Tuesday, November 20, 2012

Pakalolo Prohibition

Below, excerpts from a letter that members of Congress in favor of legalizing marijuana sent to the federal government.

The people of Colorado and Washington have decided that marijuana ought to be regulated like alcohol.

The voters chose to eliminate the illegal marijuana market controlled by cartels and criminals ....

These states have chosen to move from a drug policy that spends millions of dollars turning ordinary Americans into criminals toward one that will tightly regulate the use of marijuana while raising tax revenue to support cash-strapped state and local governments.

.... we ask that your departments [the feds] take no action against anyone who acts in compliance with the laws of Colorado, Washington and any other states that choose to regulate marijuana for medicinal or personal use.

The tide of public opinion is changing both at the ballot box and in state legislatures across the country. We believe that the collective judgment of voters and state lawmakers must be respected.

I haven't the vaguest idea who it was that grouped pakalolo together with meth, cocaine and heroin in the War on Drugs, but it must have been someone high on morality. No one has died from an overdose of pakalolo. Ever. If they were tossed in the same bin of cadavers, than it was with a mixture of other drugs in their system. Ditto with traffic statistics in that context. Thus, it's high time that the laws against reacreational use of pakalolo was updated to, well, no laws against it.

It costs too much to prosecute and incarcerate pakalolo offenders with money that could have been spent elsewhere. And, of course, the tax revenues that the legalized product would have brought in and will never be recouped. If this wasn't bad enough, pakalolo prohibition has proven a windfall to it's beneficiaries, both the prison-industrial complex and the drug dealers. The last thing that either of them would like to see is recreational pakalolo use be decriminalized. Meanwhile, pakalolo prohibition has made the image of pakalolo as a gateway drug a self-fulfilling prophesy simply because pakalolo people have to intermingle and rub shoulders with the hard drug crowd, just as in the Prohibition era, alcohol parlors had backrooms that served the heroin clients and prostitution johns.

To clarify, decrimalizing pakalolo does not legalize wholesale pakalolo growing. In the 18 states that allow medical pakalolo, only hardships cases are allowed to grow their own and limited to one or two house plants. The argument against legalized pakalolo that goes something like, "but legalization would create a huge underground market to resell to minors," is true to some extent, but the fact is that there already is a black market for minors who like blow the weed.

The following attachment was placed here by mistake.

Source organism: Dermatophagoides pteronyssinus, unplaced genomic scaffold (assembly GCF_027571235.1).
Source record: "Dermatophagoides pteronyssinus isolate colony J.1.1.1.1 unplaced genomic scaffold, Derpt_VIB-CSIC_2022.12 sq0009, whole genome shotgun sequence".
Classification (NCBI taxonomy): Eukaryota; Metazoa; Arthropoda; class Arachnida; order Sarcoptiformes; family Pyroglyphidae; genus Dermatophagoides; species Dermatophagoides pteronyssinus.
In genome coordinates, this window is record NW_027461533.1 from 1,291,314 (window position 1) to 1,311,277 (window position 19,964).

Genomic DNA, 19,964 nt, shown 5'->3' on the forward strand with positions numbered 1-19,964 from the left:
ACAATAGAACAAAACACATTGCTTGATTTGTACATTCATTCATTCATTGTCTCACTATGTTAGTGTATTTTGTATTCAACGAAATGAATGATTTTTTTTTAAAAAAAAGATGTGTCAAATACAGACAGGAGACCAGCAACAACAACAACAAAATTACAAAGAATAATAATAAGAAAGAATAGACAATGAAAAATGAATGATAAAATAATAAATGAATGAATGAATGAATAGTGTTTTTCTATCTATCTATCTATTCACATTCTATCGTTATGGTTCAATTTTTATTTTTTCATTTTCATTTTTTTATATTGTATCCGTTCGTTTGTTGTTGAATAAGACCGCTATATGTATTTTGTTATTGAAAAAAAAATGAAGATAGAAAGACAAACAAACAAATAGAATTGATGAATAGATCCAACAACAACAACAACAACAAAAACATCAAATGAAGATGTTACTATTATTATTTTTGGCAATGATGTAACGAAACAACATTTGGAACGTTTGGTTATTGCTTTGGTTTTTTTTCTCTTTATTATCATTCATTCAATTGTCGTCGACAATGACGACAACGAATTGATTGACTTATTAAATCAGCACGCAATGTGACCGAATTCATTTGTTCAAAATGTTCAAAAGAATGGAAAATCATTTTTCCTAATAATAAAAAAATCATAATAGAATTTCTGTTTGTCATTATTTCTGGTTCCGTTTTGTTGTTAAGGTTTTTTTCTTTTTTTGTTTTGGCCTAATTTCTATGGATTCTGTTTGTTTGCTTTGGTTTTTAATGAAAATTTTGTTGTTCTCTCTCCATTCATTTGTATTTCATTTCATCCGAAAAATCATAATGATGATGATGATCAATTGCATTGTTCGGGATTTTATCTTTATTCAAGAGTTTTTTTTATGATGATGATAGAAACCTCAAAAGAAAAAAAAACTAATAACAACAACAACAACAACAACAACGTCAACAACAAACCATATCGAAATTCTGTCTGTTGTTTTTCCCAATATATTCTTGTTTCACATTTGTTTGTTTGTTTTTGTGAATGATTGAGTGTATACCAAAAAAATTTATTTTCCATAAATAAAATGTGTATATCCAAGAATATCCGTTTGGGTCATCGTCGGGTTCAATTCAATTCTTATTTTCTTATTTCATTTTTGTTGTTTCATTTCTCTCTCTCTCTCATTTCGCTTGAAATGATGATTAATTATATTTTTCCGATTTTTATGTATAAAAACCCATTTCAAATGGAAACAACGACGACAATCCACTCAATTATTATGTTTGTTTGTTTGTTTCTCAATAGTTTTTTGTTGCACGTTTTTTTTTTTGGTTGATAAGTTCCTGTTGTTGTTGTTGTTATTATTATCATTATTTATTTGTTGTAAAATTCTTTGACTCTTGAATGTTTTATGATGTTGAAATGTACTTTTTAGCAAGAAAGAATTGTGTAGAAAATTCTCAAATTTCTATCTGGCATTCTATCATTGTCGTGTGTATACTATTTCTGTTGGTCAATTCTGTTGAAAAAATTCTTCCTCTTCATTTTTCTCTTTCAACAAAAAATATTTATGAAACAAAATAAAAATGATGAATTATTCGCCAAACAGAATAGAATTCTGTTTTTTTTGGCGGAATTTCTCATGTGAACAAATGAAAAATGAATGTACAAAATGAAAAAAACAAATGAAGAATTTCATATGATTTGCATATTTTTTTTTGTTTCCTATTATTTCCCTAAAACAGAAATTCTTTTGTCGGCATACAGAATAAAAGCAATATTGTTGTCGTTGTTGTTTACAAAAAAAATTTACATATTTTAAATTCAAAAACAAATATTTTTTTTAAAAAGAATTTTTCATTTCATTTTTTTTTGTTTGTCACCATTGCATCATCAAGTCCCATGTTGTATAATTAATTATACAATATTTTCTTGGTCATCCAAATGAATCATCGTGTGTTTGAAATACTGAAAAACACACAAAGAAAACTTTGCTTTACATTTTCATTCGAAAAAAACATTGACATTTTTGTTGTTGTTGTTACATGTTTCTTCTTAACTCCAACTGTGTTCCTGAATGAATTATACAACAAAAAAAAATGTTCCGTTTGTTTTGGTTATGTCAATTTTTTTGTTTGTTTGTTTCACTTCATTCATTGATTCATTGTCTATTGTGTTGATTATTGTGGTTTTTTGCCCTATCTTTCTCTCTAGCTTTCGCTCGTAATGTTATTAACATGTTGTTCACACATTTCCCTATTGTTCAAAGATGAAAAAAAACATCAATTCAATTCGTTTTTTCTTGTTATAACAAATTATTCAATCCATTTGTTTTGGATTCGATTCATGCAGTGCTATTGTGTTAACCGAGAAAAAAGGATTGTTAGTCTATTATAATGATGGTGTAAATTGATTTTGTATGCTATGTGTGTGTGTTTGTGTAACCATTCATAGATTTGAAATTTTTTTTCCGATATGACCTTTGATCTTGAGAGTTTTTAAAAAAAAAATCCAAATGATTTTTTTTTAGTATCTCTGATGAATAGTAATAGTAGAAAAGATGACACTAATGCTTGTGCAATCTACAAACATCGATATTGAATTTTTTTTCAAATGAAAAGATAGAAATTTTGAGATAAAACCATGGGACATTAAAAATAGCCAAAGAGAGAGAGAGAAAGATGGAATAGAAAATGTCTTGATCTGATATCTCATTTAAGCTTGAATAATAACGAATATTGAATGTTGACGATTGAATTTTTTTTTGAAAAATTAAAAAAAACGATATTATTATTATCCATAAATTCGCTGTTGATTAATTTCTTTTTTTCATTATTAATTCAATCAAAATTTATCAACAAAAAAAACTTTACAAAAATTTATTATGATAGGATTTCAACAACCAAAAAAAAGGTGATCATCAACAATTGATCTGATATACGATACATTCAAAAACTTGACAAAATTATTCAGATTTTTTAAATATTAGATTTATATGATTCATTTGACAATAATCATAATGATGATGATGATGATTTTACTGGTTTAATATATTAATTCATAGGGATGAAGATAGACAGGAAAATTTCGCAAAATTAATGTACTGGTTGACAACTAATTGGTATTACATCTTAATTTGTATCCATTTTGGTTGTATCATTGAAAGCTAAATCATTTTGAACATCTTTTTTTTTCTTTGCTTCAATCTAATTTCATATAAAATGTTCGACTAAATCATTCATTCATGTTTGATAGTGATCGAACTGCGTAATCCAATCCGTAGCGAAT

If you haven't been out in your neighborhood lately, I'll kindly inform you that there's an ongoing meth epidemic. I don't smoke pakalolo myself nor inhale so forth, but I personally blame pakalolo prohibition for the meth plague. Meth is readily available to anybody and meth doesn't take months to grow. Then there's the meth related crimes especially home burglaries. There is nothing good in meth. Every part of the pakalolo plant can be used for something useful. For example, The Declaration of Independence was written on hemp paper. There are parts of the pakalolo plant that possess the medicinal effects without the high.

The costs to produce heroin is a whopping 2% of its street price. Ridiculously low for pakalolo as well. Oregon had legalizing pakalolo, Measure 80, on the ballot, along with Washington and Colorado. Oregon voters gave it a thumbs down. The difference in the Oregon version was that  licensed growers would sell their harvests to the state, and the state would dispense it exclusively through licsensed outlets. However, Measure 80 was excessively progressive. It would allow adults to grow and possess limitless amounts of marijuana for personal use. The limitless growing amount is not so far out as it seems. The grower would be wiser selling surplus stock to the state instead of risk being caught for selling without a licsence to strangers who might rob the seller or rat on the seller.

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